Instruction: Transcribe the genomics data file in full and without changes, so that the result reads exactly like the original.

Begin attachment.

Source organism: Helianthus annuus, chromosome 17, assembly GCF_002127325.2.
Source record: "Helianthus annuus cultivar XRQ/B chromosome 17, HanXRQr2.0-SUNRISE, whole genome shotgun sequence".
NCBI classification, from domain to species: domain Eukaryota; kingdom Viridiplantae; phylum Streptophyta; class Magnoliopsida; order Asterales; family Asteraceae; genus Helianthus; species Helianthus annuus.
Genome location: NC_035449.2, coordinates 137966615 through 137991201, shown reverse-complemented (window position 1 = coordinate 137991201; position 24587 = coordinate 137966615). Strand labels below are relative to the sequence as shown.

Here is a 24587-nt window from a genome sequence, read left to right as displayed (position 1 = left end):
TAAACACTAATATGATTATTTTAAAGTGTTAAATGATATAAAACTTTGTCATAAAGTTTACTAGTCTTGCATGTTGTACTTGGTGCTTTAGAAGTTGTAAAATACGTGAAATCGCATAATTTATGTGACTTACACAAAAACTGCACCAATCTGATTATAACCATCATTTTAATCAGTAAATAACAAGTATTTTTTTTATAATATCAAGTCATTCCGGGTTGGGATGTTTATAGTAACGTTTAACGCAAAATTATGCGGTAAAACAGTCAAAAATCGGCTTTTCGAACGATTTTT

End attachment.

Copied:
Source organism: Helianthus annuus, chromosome 17, assembly GCF_002127325.2.
Source record: "Helianthus annuus cultivar XRQ/B chromosome 17, HanXRQr2.0-SUNRISE, whole genome shotgun sequence".
NCBI classification, from domain to species: domain Eukaryota; kingdom Viridiplantae; phylum Streptophyta; class Magnoliopsida; order Asterales; family Asteraceae; genus Helianthus; species Helianthus annuus.
Genome location: NC_035449.2, coordinates 137966615 through 137991201, shown reverse-complemented (window position 1 = coordinate 137991201; position 24587 = coordinate 137966615). Strand labels below are relative to the sequence as shown.

Here is a 24587-nt window from a genome sequence, read left to right as displayed (position 1 = left end):
TAAACACTAATATGATTATTTTAAAGTGTTAAATGATATAAAACTTTGTCATAAAGTTTACTAGTCTTGCATGTTGTACTTGGTGCTTTAGAAGTTGTAAAATACGTGAAATCGCATAATTTATGTGACTTACACAAAAACTGCACCAATCTGATTATAACCATCATTTTAATCAGTAAATAACAAGTATTTTTTTTATAATATCAAGTCATTCCGGGTTGGGATGTTTATAGTAACGTTTAACGCAAAATTATGCGGTAAAACAGTCAAAAATCGGCTTTTCGAACGATTTTT